Dr. Henry Lee speaks at a podium.
Dr. Henry Lee emphasized the importance of gun violence prevention.
‘Enable us to better allocate our resources’

The funding, explained Sen. Blumenthal, comes from congressionally directed spending – formerly known as an earmark. By supporting both the Lee College and the School of Health Science, it enables experts with criminal justice and public health backgrounds to take a multidisciplinary approach to gun violence – an approach the University has long supported.

“We’re taking a holistic approach to gun violence,” explained Lorenzo Boyd, Ph.D., holder of the Stewart Professorship in Criminal Justice and Community Policing. “We’re going to spend a lot of time training police officers on trauma-informed policing to build bridges between the police and the community. This is another situation in which members of the University of New Haven leave campus, roll up our sleeves, and move into the community to make a difference.”

“We are going to be helping the New Haven Police Department with the Real Time Crime Center,” added Lisa Dadio, M.S., MSW, assistant dean of the Lee College and director of the University’s Center for Advanced Policing. “We’ll be looking at the data that’s provided as to where crime is happening, when it’s happening – in particular gun violence – and analyzing those data to have an impact in reducing violent crime in the city of New Haven.”

“We’re really excited about this opportunity,” said Betsy Francis-Connolly, Ph.D., dean of the School of Health Sciences. “We know gun violence is a public health issue, so the unique part of this is to marry public health with public safety and to gather the data to understand and to intervene at the community level.”

This funding will offer members of the University community opportunities to collaborate with local community leaders. At least three major community-based clinics will be included in this important work, and it will also include local law enforcement officials, including the New Haven Police Department. Assistant Chief Bertram Ettienne explained that addressing gun violence is complex, as there is not just one answer, but there are many layers.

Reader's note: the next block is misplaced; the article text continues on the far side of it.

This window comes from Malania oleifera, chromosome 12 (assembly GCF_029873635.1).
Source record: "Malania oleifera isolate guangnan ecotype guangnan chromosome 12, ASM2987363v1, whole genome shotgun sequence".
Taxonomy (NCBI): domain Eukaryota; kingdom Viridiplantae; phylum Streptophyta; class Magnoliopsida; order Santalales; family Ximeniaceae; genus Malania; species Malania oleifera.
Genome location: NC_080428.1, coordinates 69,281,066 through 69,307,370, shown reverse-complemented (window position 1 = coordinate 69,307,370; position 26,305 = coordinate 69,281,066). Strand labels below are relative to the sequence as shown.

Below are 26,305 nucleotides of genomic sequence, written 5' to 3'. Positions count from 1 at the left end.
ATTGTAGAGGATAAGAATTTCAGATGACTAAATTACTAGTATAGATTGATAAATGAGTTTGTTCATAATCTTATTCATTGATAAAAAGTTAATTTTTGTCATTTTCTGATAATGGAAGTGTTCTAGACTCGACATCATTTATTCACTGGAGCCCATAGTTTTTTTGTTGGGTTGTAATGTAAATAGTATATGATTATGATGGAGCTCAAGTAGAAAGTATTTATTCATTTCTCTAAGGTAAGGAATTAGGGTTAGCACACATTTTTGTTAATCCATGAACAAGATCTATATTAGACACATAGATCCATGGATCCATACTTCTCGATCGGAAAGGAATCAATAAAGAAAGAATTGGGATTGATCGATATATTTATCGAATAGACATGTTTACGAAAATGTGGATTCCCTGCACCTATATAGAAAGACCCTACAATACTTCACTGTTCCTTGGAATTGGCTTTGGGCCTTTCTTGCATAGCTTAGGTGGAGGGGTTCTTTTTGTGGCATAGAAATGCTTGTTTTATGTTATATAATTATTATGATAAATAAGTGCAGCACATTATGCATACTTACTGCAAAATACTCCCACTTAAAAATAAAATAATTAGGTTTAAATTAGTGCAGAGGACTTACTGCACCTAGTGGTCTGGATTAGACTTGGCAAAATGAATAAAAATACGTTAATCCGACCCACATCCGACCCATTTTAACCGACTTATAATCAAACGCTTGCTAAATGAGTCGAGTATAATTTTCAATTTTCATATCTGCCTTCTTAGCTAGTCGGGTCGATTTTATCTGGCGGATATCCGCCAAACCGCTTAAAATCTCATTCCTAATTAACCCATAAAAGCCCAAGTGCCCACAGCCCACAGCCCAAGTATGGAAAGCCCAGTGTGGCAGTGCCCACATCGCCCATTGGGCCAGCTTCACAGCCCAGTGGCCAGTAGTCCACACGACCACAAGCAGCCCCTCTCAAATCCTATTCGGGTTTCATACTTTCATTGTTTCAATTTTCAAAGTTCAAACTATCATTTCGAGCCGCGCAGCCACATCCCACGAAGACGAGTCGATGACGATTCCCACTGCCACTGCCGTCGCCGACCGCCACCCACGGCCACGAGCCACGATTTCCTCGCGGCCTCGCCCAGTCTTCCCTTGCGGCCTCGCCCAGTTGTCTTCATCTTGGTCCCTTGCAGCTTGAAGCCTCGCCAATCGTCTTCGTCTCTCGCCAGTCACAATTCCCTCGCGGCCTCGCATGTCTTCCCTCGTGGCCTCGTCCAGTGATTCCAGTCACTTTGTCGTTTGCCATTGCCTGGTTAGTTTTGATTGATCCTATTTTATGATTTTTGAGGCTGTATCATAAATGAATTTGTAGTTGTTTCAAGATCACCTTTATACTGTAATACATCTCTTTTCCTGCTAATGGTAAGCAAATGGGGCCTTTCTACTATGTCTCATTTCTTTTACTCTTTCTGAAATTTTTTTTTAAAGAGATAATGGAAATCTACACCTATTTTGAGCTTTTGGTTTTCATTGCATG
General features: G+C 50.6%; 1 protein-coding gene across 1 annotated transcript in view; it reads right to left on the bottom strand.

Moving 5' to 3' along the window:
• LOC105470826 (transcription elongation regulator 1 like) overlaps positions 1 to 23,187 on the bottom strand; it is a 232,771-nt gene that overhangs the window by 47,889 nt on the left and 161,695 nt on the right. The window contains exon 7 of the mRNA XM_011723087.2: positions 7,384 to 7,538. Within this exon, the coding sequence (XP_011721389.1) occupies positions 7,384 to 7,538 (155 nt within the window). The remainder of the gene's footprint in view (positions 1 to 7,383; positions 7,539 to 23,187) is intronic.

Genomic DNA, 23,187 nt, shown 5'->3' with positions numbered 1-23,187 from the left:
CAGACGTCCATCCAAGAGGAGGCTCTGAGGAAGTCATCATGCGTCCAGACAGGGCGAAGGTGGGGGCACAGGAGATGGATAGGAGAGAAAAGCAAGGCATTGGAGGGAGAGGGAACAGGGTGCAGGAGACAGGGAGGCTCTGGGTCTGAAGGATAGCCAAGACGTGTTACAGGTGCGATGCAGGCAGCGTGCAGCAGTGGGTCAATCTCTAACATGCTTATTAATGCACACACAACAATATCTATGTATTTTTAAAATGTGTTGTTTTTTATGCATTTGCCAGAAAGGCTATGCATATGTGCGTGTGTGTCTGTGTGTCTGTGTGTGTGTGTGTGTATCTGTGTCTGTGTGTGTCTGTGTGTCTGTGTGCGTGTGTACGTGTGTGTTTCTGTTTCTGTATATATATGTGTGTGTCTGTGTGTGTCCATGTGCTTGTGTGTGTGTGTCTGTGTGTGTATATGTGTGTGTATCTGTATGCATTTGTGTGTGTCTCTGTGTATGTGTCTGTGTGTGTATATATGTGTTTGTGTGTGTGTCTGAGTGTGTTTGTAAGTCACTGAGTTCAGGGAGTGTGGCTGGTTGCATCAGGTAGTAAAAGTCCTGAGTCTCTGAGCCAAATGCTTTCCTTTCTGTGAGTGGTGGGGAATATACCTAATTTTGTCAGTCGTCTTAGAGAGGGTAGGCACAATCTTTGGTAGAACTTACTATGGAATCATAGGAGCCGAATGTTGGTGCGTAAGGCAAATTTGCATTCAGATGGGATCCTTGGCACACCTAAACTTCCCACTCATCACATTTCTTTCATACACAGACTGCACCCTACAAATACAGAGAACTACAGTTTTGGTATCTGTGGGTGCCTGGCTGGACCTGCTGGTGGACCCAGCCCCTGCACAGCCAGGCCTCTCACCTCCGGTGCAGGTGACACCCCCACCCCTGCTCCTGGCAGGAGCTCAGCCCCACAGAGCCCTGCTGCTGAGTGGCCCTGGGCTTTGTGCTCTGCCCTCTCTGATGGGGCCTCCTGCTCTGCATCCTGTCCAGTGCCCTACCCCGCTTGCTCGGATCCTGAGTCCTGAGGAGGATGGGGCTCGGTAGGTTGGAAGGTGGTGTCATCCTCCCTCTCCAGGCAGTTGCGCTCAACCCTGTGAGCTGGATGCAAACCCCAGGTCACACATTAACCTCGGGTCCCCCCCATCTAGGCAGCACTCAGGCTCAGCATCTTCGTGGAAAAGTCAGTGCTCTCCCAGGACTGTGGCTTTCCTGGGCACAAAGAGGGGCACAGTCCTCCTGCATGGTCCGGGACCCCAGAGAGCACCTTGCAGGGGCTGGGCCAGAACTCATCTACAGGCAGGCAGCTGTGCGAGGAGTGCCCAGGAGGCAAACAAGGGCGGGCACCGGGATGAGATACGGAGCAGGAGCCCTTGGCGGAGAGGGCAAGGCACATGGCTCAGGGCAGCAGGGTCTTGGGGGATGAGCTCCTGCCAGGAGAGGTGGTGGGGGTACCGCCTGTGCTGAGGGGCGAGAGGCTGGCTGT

“We are optimistic about this partnership with the University,” he said. “We expect the data it yields will enable us to better allocate our resources to prevent and solve crime.”

Sen. Richard Blumenthal and Dr. Henry Lee.
Sen. Richard Blumenthal and Dr. Henry Lee.
‘He personally invited me to work for him’

The funding will also create a variety of opportunities for students, including at least four paid work-study opportunities, internships, and opportunities to conduct research and independent studies.

The press conference itself has led to a possible opportunity for Mansur, the criminal justice major. When she raised her hand and shared her experience and views at the press conference, Sen. Blumenthal said that she should be working in his office. She had the opportunity to meet him after the press conference, and Connecticut’s senior senator was impressed.

“I will be applying for an internship at Senator Blumenthal’s office in the fall, since at the press conference he personally invited me to work for him,” said Mansur. “I am so excited for this opportunity.”

Makayla Mansur ’25 and Sen. Richard Blumenthal.
Makayla Mansur ’25 and Sen. Richard Blumenthal.